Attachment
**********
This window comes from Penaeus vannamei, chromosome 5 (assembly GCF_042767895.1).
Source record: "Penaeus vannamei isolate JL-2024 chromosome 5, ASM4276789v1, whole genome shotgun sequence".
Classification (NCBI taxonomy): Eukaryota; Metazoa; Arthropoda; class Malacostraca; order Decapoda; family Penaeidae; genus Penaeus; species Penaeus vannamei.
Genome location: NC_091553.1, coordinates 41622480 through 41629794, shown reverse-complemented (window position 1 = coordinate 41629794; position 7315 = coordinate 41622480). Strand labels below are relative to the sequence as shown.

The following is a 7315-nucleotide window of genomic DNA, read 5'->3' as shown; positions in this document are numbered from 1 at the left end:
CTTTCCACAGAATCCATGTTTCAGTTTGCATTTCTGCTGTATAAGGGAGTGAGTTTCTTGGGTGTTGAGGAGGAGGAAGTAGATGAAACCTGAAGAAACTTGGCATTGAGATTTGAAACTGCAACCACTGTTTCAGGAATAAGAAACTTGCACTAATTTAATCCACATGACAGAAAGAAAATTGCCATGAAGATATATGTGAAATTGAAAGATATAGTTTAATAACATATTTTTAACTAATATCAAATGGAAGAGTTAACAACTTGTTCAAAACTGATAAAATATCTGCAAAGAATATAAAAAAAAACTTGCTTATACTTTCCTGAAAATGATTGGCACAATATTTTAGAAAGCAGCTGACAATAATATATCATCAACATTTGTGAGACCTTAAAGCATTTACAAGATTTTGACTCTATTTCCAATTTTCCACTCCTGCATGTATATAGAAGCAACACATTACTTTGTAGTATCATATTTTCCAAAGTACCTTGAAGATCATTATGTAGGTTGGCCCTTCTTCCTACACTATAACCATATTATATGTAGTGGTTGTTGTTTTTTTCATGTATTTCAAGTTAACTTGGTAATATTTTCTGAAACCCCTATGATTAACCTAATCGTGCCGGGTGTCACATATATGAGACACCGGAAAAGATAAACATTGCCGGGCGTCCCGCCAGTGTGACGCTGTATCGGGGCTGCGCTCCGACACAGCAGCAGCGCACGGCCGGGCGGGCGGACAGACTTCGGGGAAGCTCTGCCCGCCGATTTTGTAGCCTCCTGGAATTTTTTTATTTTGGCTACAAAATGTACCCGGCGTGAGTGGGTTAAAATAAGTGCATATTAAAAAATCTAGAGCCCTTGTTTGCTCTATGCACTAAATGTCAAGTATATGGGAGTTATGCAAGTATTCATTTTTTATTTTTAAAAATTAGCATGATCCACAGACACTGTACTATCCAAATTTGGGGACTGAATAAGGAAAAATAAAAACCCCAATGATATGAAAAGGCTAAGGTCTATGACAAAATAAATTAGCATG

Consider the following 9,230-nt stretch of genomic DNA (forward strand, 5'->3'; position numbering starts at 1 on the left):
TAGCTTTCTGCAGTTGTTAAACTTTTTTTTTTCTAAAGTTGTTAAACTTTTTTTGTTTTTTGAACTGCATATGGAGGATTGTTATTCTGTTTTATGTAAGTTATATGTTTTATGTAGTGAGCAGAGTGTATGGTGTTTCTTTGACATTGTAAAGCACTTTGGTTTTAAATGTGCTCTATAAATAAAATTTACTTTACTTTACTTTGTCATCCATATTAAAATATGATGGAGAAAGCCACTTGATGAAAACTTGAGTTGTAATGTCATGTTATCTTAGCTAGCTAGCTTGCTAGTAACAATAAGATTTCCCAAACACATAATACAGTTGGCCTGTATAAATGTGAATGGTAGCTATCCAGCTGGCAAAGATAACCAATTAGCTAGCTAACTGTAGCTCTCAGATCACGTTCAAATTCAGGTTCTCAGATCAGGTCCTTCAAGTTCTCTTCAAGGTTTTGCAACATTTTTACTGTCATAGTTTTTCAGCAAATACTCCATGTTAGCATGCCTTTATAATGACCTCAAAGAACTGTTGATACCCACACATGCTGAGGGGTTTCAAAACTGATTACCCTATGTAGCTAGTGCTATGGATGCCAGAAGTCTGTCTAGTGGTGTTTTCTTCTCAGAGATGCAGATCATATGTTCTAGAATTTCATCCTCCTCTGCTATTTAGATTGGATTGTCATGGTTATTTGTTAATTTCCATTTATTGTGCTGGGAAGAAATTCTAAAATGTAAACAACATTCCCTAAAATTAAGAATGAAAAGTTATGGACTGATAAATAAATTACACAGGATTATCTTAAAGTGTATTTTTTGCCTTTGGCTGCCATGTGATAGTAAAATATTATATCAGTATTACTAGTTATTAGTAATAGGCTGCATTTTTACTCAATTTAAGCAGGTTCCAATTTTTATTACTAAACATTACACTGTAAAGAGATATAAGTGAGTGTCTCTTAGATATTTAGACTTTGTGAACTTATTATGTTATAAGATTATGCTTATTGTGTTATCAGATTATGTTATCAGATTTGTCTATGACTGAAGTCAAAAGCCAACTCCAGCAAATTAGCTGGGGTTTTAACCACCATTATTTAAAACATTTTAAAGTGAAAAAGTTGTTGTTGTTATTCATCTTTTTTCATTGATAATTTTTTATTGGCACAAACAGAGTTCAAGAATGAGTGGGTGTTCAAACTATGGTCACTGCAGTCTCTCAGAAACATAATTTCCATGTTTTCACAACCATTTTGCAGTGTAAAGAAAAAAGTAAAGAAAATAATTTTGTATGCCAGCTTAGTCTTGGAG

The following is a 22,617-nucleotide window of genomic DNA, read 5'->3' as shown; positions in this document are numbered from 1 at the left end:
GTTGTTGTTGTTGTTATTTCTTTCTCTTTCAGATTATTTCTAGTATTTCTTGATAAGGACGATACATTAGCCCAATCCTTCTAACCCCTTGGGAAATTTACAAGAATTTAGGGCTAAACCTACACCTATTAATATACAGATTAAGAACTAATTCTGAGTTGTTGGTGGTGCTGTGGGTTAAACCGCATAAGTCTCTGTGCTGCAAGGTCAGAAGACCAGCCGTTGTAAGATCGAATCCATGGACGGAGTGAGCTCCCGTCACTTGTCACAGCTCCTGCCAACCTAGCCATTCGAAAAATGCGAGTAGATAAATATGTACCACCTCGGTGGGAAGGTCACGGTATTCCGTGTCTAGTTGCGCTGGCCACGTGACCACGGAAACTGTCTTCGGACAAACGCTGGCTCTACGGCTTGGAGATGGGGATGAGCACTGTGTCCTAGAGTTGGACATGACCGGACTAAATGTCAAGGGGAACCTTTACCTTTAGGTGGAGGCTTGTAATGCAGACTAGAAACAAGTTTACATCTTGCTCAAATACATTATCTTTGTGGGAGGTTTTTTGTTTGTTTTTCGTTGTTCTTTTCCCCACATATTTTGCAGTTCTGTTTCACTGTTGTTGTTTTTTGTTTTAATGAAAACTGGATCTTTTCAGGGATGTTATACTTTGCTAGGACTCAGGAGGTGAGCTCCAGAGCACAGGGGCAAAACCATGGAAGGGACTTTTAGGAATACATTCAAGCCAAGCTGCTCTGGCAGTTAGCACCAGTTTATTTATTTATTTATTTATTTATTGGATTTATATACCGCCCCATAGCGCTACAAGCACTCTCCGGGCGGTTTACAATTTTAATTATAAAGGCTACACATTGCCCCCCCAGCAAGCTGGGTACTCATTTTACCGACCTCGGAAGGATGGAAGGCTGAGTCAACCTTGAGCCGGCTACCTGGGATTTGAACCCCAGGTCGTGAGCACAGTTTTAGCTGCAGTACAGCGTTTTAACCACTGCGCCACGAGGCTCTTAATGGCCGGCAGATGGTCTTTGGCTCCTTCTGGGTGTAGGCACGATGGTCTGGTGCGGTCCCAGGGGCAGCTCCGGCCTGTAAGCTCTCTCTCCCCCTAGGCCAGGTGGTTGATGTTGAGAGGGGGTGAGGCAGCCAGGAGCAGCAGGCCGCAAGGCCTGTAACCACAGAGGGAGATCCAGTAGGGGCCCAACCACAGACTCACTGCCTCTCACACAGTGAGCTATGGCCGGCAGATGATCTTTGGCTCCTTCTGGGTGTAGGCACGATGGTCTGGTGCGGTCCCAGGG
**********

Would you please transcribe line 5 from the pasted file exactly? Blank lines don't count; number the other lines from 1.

The following is a 7315-nucleotide window of genomic DNA, read 5'->3' as shown; positions in this document are numbered from 1 at the left end: